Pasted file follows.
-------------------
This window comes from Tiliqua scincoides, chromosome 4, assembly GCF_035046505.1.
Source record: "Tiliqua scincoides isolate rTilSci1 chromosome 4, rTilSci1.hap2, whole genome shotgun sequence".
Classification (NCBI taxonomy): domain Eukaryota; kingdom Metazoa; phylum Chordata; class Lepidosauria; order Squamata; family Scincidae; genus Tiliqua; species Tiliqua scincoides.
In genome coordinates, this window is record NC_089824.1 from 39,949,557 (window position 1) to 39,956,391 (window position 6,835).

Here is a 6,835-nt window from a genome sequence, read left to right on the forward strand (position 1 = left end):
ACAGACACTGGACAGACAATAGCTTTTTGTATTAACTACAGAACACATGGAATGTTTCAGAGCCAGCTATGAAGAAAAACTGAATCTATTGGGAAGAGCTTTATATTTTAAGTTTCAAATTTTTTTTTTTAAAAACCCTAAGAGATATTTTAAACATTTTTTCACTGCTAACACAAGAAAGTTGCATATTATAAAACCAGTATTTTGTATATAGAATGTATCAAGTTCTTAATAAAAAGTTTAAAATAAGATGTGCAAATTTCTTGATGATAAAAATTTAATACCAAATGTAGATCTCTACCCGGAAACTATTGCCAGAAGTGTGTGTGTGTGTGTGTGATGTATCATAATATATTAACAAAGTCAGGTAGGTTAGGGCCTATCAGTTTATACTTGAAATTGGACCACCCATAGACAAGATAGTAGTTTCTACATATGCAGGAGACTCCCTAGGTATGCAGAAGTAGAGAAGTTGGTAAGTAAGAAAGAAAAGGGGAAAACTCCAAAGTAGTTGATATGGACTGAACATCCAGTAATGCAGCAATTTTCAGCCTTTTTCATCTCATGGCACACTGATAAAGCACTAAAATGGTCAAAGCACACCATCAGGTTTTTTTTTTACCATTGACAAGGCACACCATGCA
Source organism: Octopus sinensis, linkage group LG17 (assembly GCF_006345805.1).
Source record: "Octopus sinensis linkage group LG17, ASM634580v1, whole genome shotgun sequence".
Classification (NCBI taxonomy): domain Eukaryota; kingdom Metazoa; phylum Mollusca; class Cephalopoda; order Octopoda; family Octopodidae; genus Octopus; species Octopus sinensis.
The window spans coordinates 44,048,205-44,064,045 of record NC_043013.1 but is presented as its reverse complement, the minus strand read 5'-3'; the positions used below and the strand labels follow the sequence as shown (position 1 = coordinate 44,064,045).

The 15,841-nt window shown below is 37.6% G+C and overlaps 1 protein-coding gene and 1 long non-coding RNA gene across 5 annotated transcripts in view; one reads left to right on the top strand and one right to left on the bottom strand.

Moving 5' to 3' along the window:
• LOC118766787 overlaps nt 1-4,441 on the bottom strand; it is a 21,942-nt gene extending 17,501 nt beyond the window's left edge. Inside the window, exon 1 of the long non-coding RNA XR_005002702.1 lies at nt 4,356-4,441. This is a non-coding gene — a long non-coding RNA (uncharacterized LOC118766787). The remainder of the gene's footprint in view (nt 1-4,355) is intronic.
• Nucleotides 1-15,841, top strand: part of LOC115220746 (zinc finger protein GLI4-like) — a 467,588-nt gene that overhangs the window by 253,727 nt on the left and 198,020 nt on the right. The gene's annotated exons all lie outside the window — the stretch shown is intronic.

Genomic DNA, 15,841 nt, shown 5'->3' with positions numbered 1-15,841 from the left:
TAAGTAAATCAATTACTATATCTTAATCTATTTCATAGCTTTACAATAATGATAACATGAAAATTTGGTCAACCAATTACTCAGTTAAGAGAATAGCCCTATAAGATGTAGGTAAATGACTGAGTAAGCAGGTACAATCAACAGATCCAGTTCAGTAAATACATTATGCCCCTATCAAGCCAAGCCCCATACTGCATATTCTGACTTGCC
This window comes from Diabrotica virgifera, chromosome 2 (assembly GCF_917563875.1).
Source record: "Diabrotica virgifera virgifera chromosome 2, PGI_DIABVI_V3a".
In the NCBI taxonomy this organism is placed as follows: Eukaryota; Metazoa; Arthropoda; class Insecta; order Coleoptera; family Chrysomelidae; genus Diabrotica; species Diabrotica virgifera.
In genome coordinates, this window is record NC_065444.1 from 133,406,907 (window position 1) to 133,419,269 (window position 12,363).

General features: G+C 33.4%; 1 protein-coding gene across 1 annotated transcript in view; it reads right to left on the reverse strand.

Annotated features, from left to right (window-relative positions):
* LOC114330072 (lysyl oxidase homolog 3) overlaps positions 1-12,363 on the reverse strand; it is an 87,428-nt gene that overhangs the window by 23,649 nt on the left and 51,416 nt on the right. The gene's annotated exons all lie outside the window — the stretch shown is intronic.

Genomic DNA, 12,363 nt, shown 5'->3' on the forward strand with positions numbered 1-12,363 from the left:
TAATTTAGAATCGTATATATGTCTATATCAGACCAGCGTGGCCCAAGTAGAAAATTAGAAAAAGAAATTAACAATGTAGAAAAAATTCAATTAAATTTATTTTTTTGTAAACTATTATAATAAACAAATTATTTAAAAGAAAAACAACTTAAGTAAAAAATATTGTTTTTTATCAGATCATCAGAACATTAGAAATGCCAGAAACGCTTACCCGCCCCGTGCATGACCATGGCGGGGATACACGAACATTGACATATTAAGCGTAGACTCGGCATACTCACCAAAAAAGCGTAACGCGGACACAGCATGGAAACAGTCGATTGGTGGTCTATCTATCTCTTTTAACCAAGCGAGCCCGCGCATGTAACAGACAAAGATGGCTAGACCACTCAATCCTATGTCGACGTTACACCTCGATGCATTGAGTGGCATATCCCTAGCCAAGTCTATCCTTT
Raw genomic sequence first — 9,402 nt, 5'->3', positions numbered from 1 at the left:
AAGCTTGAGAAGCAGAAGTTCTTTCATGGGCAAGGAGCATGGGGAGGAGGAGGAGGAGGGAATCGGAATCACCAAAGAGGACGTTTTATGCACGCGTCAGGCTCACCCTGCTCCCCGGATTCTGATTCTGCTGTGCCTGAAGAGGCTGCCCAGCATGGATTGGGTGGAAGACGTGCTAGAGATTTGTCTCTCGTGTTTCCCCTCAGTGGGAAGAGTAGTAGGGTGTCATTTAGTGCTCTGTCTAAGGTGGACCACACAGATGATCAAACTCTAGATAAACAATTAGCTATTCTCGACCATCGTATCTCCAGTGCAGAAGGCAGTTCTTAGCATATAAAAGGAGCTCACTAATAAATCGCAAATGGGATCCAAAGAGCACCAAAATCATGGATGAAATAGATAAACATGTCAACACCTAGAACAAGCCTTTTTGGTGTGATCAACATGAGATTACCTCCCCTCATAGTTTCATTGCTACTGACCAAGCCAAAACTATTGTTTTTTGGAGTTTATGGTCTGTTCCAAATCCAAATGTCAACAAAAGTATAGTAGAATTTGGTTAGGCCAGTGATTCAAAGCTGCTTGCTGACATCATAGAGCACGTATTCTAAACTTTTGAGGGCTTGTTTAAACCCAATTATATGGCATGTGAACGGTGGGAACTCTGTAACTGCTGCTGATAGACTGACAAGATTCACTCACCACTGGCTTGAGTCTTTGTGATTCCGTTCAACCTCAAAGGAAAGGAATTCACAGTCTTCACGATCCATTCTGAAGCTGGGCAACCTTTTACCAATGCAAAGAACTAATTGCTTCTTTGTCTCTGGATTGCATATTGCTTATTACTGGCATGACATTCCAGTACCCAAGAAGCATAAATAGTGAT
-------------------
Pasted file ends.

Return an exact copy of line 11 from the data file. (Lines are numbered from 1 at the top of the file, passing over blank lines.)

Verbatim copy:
The 15,841-nt window shown below is 37.6% G+C and overlaps 1 protein-coding gene and 1 long non-coding RNA gene across 5 annotated transcripts in view; one reads left to right on the top strand and one right to left on the bottom strand.